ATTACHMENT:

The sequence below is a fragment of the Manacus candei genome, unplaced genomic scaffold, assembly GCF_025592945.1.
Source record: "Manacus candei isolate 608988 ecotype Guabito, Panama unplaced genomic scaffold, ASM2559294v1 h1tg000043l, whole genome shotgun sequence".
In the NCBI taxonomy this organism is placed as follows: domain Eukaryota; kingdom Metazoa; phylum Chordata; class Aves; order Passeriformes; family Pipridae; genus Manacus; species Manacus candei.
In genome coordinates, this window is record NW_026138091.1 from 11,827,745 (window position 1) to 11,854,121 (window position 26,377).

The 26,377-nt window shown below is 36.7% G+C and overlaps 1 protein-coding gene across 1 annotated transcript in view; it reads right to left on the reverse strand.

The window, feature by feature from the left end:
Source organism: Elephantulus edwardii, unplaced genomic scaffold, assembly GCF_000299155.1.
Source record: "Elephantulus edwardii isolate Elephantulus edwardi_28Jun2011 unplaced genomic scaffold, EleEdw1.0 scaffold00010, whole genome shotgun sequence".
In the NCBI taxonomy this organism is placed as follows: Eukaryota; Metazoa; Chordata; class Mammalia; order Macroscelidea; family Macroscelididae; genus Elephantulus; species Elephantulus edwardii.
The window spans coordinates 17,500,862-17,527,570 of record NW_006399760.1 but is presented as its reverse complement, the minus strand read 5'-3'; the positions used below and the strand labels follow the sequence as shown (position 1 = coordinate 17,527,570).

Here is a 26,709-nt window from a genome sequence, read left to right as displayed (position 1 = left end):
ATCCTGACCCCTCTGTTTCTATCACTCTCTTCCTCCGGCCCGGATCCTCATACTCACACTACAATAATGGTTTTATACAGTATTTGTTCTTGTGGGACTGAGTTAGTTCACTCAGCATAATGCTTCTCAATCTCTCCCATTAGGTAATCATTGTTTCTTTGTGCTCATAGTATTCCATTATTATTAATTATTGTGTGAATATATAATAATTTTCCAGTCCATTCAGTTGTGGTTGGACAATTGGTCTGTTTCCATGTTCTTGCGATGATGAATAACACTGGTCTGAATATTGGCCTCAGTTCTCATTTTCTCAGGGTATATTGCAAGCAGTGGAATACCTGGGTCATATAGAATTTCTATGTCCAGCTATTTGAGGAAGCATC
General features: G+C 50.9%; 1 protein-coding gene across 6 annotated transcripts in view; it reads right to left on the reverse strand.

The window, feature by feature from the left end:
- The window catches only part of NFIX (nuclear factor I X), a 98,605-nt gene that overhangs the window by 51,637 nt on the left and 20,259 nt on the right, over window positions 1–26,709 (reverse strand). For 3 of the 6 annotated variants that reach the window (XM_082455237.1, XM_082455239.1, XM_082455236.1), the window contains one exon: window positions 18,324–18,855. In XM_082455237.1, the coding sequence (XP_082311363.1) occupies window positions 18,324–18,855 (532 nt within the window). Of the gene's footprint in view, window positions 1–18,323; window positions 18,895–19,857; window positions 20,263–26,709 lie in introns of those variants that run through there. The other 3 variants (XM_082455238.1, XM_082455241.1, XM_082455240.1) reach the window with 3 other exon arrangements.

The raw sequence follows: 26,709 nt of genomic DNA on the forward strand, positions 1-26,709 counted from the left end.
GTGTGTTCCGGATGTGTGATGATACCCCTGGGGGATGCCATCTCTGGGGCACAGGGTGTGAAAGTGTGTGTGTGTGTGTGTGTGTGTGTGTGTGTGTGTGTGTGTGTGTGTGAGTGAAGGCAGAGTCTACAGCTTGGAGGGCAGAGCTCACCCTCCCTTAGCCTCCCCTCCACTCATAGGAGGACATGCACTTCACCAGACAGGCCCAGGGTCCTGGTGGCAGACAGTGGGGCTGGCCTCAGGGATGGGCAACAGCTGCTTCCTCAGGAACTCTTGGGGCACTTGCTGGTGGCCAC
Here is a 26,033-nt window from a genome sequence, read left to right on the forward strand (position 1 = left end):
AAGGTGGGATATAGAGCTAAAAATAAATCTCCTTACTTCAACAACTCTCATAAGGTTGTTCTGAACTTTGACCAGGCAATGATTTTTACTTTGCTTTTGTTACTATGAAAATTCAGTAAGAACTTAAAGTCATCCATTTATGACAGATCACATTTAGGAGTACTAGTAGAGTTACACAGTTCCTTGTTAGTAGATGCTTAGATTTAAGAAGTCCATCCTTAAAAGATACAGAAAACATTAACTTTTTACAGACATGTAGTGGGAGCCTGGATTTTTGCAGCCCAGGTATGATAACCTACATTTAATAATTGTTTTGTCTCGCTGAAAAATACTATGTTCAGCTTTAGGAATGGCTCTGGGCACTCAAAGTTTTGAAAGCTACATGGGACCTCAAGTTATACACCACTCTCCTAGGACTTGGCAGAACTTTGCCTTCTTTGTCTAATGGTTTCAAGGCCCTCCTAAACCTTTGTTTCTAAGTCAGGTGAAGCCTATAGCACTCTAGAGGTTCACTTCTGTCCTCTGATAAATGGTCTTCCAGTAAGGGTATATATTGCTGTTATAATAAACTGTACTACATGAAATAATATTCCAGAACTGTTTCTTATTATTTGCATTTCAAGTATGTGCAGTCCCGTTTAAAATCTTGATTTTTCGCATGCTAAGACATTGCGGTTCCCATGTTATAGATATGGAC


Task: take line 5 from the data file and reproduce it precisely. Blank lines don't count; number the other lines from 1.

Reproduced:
The 26,377-nt window shown below is 36.7% G+C and overlaps 1 protein-coding gene across 1 annotated transcript in view; it reads right to left on the reverse strand.